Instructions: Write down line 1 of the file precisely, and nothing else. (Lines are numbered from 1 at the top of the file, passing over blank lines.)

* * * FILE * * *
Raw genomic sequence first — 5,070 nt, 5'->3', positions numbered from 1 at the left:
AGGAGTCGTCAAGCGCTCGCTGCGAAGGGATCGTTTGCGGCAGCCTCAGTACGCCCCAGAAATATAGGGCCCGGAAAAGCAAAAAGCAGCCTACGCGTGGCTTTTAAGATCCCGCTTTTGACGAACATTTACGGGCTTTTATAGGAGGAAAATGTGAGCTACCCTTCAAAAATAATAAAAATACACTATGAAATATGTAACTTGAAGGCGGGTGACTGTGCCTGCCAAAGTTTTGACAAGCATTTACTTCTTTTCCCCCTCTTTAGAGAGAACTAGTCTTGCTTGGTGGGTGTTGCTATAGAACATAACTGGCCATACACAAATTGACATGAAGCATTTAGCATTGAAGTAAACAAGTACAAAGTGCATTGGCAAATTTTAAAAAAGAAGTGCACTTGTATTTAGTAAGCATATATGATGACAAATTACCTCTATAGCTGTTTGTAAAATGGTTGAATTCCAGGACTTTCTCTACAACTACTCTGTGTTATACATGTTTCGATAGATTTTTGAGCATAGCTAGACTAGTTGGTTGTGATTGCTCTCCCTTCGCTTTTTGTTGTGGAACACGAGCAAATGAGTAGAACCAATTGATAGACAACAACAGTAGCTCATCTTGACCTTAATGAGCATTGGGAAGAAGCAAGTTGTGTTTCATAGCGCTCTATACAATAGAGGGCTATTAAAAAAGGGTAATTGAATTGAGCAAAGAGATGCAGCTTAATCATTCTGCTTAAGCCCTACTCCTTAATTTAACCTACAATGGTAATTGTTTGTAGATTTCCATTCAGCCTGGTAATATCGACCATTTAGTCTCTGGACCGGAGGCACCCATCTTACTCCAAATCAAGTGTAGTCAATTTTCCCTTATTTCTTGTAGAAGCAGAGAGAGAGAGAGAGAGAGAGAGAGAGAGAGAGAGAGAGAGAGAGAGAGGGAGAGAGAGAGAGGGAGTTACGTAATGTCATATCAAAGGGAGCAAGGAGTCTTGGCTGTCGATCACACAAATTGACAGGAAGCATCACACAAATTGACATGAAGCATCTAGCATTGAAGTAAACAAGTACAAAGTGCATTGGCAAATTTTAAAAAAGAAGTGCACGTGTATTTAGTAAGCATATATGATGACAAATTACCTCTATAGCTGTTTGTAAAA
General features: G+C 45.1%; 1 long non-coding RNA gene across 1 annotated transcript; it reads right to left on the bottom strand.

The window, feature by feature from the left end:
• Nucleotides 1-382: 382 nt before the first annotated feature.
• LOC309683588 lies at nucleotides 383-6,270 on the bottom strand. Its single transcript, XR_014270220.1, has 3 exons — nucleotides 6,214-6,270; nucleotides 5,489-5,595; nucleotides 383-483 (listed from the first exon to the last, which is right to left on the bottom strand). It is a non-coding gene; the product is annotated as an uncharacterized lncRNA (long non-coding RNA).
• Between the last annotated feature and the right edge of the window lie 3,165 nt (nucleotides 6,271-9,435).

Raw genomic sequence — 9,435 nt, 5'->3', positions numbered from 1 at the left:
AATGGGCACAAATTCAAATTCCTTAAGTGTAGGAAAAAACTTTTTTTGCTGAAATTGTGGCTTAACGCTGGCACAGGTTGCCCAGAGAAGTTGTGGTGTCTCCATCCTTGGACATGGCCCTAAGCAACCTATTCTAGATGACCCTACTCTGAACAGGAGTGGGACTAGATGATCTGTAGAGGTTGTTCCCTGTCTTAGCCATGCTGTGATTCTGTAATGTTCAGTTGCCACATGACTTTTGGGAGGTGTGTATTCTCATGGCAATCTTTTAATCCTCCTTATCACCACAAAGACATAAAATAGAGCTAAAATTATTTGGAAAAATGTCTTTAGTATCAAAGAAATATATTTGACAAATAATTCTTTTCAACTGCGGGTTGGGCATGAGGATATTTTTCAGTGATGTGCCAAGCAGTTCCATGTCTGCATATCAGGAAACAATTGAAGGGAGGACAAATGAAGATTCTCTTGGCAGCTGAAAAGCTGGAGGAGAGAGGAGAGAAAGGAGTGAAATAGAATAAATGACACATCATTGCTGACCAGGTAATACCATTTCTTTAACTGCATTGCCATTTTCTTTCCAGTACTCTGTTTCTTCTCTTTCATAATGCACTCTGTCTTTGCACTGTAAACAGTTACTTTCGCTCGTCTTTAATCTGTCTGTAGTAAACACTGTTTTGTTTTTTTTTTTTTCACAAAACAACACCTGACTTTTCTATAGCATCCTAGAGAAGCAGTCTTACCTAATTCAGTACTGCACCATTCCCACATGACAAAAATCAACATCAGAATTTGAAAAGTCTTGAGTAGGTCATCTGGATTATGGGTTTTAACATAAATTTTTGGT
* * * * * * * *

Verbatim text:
Raw genomic sequence first — 5,070 nt, 5'->3', positions numbered from 1 at the left: